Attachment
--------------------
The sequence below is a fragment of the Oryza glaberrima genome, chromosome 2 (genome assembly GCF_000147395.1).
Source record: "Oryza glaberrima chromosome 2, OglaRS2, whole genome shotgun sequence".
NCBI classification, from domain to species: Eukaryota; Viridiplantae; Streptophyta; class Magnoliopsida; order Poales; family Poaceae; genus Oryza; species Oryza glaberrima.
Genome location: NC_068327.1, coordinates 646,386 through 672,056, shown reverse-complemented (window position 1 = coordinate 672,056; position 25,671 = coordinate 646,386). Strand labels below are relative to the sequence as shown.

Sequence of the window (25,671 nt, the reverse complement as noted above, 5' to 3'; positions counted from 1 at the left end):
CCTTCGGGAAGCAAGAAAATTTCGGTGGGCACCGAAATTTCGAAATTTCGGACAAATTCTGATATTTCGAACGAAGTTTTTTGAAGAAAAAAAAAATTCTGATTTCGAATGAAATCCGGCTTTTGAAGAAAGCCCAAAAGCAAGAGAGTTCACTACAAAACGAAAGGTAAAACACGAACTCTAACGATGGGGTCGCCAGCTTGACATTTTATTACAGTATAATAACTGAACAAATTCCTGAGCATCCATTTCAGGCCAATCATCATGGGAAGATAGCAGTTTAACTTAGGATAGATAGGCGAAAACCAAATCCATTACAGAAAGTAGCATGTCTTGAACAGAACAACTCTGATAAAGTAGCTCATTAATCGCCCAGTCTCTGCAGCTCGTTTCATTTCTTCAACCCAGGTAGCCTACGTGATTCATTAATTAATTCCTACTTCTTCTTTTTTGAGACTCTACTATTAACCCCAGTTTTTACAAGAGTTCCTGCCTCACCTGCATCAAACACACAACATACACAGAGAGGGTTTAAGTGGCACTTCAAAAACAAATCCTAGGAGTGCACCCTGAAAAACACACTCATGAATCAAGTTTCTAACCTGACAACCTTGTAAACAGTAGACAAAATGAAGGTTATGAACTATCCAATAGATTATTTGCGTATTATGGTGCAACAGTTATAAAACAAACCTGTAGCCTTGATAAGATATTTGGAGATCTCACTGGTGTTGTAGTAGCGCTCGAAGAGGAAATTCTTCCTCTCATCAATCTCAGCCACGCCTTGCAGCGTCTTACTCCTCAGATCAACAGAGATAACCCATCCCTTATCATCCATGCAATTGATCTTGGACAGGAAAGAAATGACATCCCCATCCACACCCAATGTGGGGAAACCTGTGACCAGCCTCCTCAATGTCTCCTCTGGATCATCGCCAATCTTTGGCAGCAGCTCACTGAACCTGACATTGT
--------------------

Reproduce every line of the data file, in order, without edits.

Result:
The sequence below is a fragment of the Oryza glaberrima genome, chromosome 2 (genome assembly GCF_000147395.1).
Source record: "Oryza glaberrima chromosome 2, OglaRS2, whole genome shotgun sequence".
NCBI classification, from domain to species: Eukaryota; Viridiplantae; Streptophyta; class Magnoliopsida; order Poales; family Poaceae; genus Oryza; species Oryza glaberrima.
Genome location: NC_068327.1, coordinates 646,386 through 672,056, shown reverse-complemented (window position 1 = coordinate 672,056; position 25,671 = coordinate 646,386). Strand labels below are relative to the sequence as shown.

Sequence of the window (25,671 nt, the reverse complement as noted above, 5' to 3'; positions counted from 1 at the left end):
CCTTCGGGAAGCAAGAAAATTTCGGTGGGCACCGAAATTTCGAAATTTCGGACAAATTCTGATATTTCGAACGAAGTTTTTTGAAGAAAAAAAAAATTCTGATTTCGAATGAAATCCGGCTTTTGAAGAAAGCCCAAAAGCAAGAGAGTTCACTACAAAACGAAAGGTAAAACACGAACTCTAACGATGGGGTCGCCAGCTTGACATTTTATTACAGTATAATAACTGAACAAATTCCTGAGCATCCATTTCAGGCCAATCATCATGGGAAGATAGCAGTTTAACTTAGGATAGATAGGCGAAAACCAAATCCATTACAGAAAGTAGCATGTCTTGAACAGAACAACTCTGATAAAGTAGCTCATTAATCGCCCAGTCTCTGCAGCTCGTTTCATTTCTTCAACCCAGGTAGCCTACGTGATTCATTAATTAATTCCTACTTCTTCTTTTTTGAGACTCTACTATTAACCCCAGTTTTTACAAGAGTTCCTGCCTCACCTGCATCAAACACACAACATACACAGAGAGGGTTTAAGTGGCACTTCAAAAACAAATCCTAGGAGTGCACCCTGAAAAACACACTCATGAATCAAGTTTCTAACCTGACAACCTTGTAAACAGTAGACAAAATGAAGGTTATGAACTATCCAATAGATTATTTGCGTATTATGGTGCAACAGTTATAAAACAAACCTGTAGCCTTGATAAGATATTTGGAGATCTCACTGGTGTTGTAGTAGCGCTCGAAGAGGAAATTCTTCCTCTCATCAATCTCAGCCACGCCTTGCAGCGTCTTACTCCTCAGATCAACAGAGATAACCCATCCCTTATCATCCATGCAATTGATCTTGGACAGGAAAGAAATGACATCCCCATCCACACCCAATGTGGGGAAACCTGTGACCAGCCTCCTCAATGTCTCCTCTGGATCATCGCCAATCTTTGGCAGCAGCTCACTGAACCTGACATTGT